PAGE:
3.3 Reformulating via Atomic Set

The estimation (learning) problem of tensor latent feature models in Eqn. 2 is generally intractable: searching for latent features and binary codes leads to a hard non-convex optimization problem with combinatorial constraints. In addition, general mixed integer program solvers are not applicable due to the real-valued features . To make the learning tractable, we reformulate the regularized MLE estimation problem as sparsity constrained convex minimization using an atomic set.

To begin with, let us define a set of atoms given a mode subset :

where is a unit sphere in , hence we use instead of to make this change explicit. Then the atom sets for all the partitions is

Now every real-valued features is a unit vector, and we can associate each “unit” basis tensor with a real-valued coefficient :


For the tensor latent feature learning problem, given an observation generated from the model (2), we would like to find a most compact representation of in the space of . We can then write the learning problem as the following convex minimization problem with non-convex sparsity constraints over the atom set:


where is the tensor Frobenius norm, and is the desired number of atoms from the atom set .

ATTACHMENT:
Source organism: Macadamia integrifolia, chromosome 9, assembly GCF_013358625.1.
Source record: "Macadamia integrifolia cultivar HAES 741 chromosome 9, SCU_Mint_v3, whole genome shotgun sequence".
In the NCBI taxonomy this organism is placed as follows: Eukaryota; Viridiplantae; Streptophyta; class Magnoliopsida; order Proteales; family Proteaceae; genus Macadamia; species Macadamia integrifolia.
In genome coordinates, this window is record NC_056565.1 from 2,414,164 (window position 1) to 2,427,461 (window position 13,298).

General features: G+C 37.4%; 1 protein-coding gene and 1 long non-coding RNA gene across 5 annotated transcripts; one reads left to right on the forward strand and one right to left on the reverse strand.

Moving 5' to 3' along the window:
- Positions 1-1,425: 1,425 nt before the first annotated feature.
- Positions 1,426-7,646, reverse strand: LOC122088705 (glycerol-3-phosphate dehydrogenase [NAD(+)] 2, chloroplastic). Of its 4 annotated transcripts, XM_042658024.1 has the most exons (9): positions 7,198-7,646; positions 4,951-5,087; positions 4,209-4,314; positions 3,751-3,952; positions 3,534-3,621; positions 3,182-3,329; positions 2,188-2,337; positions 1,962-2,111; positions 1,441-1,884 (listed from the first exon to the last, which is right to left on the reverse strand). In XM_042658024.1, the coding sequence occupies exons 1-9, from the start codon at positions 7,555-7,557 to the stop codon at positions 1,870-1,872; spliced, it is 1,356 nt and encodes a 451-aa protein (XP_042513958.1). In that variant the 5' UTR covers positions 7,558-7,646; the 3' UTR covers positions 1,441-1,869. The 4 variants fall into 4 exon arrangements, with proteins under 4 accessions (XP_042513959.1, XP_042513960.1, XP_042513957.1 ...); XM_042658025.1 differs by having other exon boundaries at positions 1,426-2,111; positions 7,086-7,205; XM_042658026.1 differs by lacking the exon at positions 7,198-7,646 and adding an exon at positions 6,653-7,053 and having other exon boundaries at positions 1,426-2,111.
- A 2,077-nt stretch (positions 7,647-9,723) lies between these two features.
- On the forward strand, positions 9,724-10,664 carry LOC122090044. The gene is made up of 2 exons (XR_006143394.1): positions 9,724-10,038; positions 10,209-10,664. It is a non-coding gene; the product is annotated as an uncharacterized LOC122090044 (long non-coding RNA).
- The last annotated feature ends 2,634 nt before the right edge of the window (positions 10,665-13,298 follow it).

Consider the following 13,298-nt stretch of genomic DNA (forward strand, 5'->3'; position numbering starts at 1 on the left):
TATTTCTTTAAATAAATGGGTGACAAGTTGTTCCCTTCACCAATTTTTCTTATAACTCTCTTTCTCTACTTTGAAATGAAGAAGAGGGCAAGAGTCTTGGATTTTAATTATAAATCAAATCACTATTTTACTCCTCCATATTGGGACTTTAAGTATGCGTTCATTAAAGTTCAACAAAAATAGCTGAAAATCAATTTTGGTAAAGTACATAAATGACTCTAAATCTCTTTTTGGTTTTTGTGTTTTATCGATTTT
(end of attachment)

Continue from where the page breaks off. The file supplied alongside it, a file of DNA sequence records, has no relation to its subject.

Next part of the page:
4 Binary Matching Pursuit (BMP)

Solving problem in Eqn. (4) is still difficult as the atomic set contains an immensely large number of atoms. In this section, we introduce Binary Matching Pursuit (BMP), a binary variant of the classic matching pursuit algorithm with an efficient MAXCUT-like Boolean quadratic solver as a subroutine. The algorithms are outlined in Algorithm 1 and Algorithm 2.

4.1 Greedy Matching Pursuit

Matching pursuit [mallat1993matching, tropp2006algorithms] is a sparse approximation algorithm that aims to find the “best match” of the data onto a span of basis. Similar to matching pursuit, we first perform a linearization of the objective. In particular, at iteration , we greedily find a basis that corresponds to the steepest gradient descent direction.


Since we know the partition set , the greedy step is in fact solving a nested minimization problem:


The difficulty in solving (6) lies in the fact that the inner optimization problem over the atom set involves a combinatorially large number of atoms. A key contribution of this work is a novel procedure based on a MAXCUT like Boolean quadratic solver to tackle this problem efficiently.

For ease of illustration, assume that is already unfolded into a matrix, where and . Then each inner minimization problem in Eqn. (6) can be written as


Since the feature vector lies in the space of real-valued unit vectors, when fixing and minimizing w.r.t. , we have

Therefore, the joint minimization w.r.t. is equivalent to solving


which can be solved using a Boolean quadratic solver efficiently, as detailed in the next section.

1:Input: Tensor
2:Output: Tensor
3:Initialize , active set
4:for  do
5:     Atom
6:     Add to active set
7:     Adjust weights by solving (11)
8:     Reconstruct
Algorithm 1 BinaryMatchingPursuit
1:Input: Tensor
2:Output: Atom
3:for each partition  do
4:     Gradient
5:     Quadratic term
6:     Solve MAXCUT
7:     Unit vector
8:     Candidate atom
9:Greedy .
Algorithm 2 GreedyAtomSearch

4.2 Boolean Quadratic Solver via MAXCUT

With change of variables, it has been shown that the problem in Eqn 4.1 is a MAXCUT-like problem [yen2017latent], which has an efficient relaxation with constant approximation guarantee.